Sponsored by: Thermo Fisher Scientific
Session ends: April 17th, 2015, 3:00pm MST
Answers by: Jonathan Zmuda, Ph.D. , Thermo Fisher Scientific, Inc.
This Ask the Expert will address questions in regards to transient protein production in mammalian cells. Mammalian transient expression allows for the rapid generation, purification, and characterization of milligram to gram quantities of secreted or intracellular recombinant proteins for therapeutic, functional, and structural studies.
Questions may include:
- Getting started with Mammalian Transient Expression Systems
- Key Elements Necessary for the Establishment of a Mammalian Transient Production System
- Scaling Transient Protein Production to Accommodate a Wide Variety of Early Discovery Studies and Applications
- Optimizing the Transient Protein Production Process
- Tools and Strategies for Purification and Evaluation of Transiently Expressed Proteins
Who Should Attend?
Scientists interested in setting up a rapid and robust mammalian expression process to produce milligram to gram quantities of recombinant protein.
Best practices for maintaining your cells before, during and after transfection:
Cells used for transient protein expression should be well characterized in terms of their growth rates/doubling times, growth profiles to maximum viable cell density and passage stability over time. From the time of thaw, care should be taken to ensure that cells are routinely sub-cultured when cells reach approximately 1/3 to 1Ž2 of their maximal viable cell density; cells should not be over-split before they reach log phase growth, neither should they be allowed to grow to exceedingly high densities before sub-culturing. Viability at the time of transfection should be high (~95% or greater) and viability and viable cell density should be monitored post-transfection to understand these parameters in your system.
Ensuring optimal complexation of your DNA and transfection reagent:
All transfection reagents are different from one another, thus there is no one best method for optimal transfection complexation. During optimization, volumes of DNA and transfection reagents should be determined empirically, as well as your choice of complexation medium, complexation temperatures and times.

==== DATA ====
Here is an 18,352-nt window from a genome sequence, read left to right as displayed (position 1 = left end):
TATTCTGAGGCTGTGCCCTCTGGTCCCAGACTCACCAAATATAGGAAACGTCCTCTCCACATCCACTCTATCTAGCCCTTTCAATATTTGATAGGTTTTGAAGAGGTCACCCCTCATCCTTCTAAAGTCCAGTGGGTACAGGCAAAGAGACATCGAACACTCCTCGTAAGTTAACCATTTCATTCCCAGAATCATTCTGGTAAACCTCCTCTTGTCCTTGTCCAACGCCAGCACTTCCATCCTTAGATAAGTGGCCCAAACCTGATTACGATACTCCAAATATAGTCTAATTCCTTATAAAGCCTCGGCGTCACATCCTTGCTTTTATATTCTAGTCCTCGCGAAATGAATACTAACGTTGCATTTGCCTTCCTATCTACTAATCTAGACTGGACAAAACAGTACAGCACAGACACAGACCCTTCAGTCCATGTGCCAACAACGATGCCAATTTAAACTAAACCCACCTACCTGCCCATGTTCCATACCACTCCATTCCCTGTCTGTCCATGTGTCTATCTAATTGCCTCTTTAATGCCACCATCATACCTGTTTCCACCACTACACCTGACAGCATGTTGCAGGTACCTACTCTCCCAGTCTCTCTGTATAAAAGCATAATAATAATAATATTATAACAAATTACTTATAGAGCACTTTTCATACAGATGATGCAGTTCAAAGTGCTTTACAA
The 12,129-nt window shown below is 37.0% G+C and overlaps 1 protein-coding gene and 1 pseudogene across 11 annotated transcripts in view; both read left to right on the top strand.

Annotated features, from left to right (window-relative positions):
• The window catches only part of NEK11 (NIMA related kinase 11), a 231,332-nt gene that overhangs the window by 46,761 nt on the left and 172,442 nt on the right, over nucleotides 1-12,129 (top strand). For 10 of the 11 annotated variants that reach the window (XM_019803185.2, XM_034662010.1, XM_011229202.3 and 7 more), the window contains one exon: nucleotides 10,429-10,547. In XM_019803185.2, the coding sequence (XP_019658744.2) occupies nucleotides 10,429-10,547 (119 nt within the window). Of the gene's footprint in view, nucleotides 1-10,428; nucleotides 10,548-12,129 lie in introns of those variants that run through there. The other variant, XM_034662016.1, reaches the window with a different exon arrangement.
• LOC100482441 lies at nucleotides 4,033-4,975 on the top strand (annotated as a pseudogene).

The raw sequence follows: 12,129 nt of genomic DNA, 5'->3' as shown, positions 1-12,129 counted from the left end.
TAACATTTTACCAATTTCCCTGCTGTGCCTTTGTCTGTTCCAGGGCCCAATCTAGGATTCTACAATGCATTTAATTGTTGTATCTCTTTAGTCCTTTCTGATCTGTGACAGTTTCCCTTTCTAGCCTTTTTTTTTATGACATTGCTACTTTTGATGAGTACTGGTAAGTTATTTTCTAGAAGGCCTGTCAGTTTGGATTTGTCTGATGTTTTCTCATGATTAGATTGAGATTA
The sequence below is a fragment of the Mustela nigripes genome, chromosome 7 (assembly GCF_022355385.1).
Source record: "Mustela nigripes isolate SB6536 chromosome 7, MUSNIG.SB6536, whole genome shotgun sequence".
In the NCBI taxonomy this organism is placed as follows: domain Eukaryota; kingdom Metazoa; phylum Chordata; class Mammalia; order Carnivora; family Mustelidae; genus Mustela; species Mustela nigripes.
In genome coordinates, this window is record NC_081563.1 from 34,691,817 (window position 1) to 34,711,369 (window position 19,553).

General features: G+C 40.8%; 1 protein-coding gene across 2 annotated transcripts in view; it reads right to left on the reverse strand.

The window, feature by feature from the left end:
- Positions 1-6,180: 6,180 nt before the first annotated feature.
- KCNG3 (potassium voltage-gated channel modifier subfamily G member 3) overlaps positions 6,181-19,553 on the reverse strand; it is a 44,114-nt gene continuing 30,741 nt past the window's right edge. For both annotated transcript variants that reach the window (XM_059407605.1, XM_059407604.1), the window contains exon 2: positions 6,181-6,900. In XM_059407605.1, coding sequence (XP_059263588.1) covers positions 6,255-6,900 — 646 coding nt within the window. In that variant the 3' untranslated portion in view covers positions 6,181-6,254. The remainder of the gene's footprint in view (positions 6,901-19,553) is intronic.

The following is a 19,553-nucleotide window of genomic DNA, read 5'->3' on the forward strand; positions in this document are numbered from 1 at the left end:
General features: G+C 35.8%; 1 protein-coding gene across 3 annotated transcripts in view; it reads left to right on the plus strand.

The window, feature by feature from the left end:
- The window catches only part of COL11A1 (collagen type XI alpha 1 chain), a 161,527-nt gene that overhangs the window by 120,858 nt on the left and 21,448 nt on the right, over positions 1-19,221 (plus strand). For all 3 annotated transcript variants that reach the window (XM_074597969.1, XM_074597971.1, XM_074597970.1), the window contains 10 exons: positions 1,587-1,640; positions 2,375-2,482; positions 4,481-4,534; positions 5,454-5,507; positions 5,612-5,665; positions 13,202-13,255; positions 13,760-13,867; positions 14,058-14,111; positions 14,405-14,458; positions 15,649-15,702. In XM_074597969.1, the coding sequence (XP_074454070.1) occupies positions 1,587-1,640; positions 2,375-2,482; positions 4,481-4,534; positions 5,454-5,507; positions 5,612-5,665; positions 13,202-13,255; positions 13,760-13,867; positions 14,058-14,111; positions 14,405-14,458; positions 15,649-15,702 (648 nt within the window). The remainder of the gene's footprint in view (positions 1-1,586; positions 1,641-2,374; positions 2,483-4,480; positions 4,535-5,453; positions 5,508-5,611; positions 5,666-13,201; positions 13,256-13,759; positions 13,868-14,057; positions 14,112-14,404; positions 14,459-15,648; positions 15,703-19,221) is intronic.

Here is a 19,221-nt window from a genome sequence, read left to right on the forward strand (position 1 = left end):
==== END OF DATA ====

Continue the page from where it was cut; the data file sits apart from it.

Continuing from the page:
Please take advantage of the opportunity to ask our expert a question and participate in a lively discussion on transient protein production in mammalian cells! We will also be posting tips, so check in regularly.
Questions & Answers
Most often researchers will use simple ELISAs or other immunoassay formats to check for antibody expression. These methods require relatively commonplace equipment and reagents, but can take longer to get to results. For serum and protein free media, if your antibody titers are high, you can actually get a relatively accurate look at antibody concentrations […]» Read MoreThe first step is to identify a serum-free media formulation compatible with the cell line you are using. Typically serum is removed from cultures in a gradual, step-wise approach, replacing the serum containing media with the new serum free media with reduced levels of FBS in it. Wean the cells from the FBS by replacing […]» Read MoreThe use of DMSO to enhance protein titers has been widely reported in the literature, however, we do not employ this method due to the toxic nature of DMSO as well as the undefined nature of its effects on cells. For certain cell lines, it may be advantageous to reduce the temperature of the cultures […]» Read MoreAbsolutely. While insect cells are still used quite a bit for expressing intracellular proteins, HEK293 cells also do a good job of expressing non-secreted proteins.» Read MoreMany researchers routinely use HEK293 cells at 1L scales in 3L shake flasks and at even larger volumes in 10L or 20L Wave bags or benchtop bioreactors. Certainly CHO cells can also be scaled up, as the vast majority of biotherapuetics are made in CHO cells at multi thousand-liter scales. Scaling up transient systems from […]» Read MoreIt is likely not simply an issue of using a “richer” media, but more so a better (i.e. possibly different) media that allows for more rapid growth of your cells so that the highest percentage of cells as possible are actively dividing at the time of transfection to promote DNA entry into the nucleus. There […]» Read MoreUnfortunately, this is a very difficult question to answer, as every step and each procedure plays a role in the success of your transfection. Always start be ensuring that your cells are as healthy as possible and have been cultured under controlled conditions, not letting the cells density get too high, or be too low, […]» Read MoreCells used for transient protein expression should be meticulously maintained from the time of thaw throughout their useful lifespan. Deleterious cell culture conditions can negatively impact not just your next transfection, but all transfections from that point forward. Cells should be well-characterized in terms of their growth rates and log phase growth range and should […]» Read MoreHEK293 is typically the cell line of choice for mammalian transient transfection due to their ease of transfection, high levels of protein expression and robust workflows. When proteins are being expressed for the purposes of therapeutic development, CHO cells tend to be the cell line of choice, as approximately 70% of licensed biotherapeutic proteins are […]» Read More